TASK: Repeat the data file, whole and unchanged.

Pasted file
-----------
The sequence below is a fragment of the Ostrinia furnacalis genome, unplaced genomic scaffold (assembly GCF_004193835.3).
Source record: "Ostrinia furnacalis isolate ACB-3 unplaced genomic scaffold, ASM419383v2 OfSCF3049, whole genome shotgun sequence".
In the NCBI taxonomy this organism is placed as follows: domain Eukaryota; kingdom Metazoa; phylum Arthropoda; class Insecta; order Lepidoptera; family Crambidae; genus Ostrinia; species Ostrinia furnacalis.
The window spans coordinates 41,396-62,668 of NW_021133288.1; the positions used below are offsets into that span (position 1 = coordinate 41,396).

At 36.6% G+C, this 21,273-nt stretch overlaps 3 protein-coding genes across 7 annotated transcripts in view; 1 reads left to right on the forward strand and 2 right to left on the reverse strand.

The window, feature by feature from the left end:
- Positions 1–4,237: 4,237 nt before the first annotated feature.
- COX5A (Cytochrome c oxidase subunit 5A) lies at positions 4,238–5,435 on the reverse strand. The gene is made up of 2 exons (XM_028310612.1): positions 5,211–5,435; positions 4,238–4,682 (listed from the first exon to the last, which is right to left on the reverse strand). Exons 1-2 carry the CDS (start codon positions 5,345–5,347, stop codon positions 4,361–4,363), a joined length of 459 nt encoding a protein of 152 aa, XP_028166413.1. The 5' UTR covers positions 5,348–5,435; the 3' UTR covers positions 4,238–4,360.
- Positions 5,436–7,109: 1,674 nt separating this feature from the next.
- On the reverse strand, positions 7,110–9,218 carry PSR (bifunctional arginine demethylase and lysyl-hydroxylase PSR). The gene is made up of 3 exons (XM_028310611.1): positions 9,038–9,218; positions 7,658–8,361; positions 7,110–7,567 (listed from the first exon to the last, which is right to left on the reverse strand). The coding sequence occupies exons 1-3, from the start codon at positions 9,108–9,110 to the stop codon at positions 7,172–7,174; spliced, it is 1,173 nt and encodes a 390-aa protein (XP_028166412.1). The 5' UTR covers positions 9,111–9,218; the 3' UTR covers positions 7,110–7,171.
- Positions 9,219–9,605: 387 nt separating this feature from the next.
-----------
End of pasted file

The sequence below is a fragment of the Ostrinia furnacalis genome, unplaced genomic scaffold (assembly GCF_004193835.3).
Source record: "Ostrinia furnacalis isolate ACB-3 unplaced genomic scaffold, ASM419383v2 OfSCF3049, whole genome shotgun sequence".
In the NCBI taxonomy this organism is placed as follows: domain Eukaryota; kingdom Metazoa; phylum Arthropoda; class Insecta; order Lepidoptera; family Crambidae; genus Ostrinia; species Ostrinia furnacalis.
The window spans coordinates 41,396-62,668 of NW_021133288.1; the positions used below are offsets into that span (position 1 = coordinate 41,396).

At 36.6% G+C, this 21,273-nt stretch overlaps 3 protein-coding genes across 7 annotated transcripts in view; 1 reads left to right on the forward strand and 2 right to left on the reverse strand.

The window, feature by feature from the left end:
- Positions 1–4,237: 4,237 nt before the first annotated feature.
- COX5A (Cytochrome c oxidase subunit 5A) lies at positions 4,238–5,435 on the reverse strand. The gene is made up of 2 exons (XM_028310612.1): positions 5,211–5,435; positions 4,238–4,682 (listed from the first exon to the last, which is right to left on the reverse strand). Exons 1-2 carry the CDS (start codon positions 5,345–5,347, stop codon positions 4,361–4,363), a joined length of 459 nt encoding a protein of 152 aa, XP_028166413.1. The 5' UTR covers positions 5,348–5,435; the 3' UTR covers positions 4,238–4,360.
- Positions 5,436–7,109: 1,674 nt separating this feature from the next.
- On the reverse strand, positions 7,110–9,218 carry PSR (bifunctional arginine demethylase and lysyl-hydroxylase PSR). The gene is made up of 3 exons (XM_028310611.1): positions 9,038–9,218; positions 7,658–8,361; positions 7,110–7,567 (listed from the first exon to the last, which is right to left on the reverse strand). The coding sequence occupies exons 1-3, from the start codon at positions 9,108–9,110 to the stop codon at positions 7,172–7,174; spliced, it is 1,173 nt and encodes a 390-aa protein (XP_028166412.1). The 5' UTR covers positions 9,111–9,218; the 3' UTR covers positions 7,110–7,171.
- Positions 9,219–9,605: 387 nt separating this feature from the next.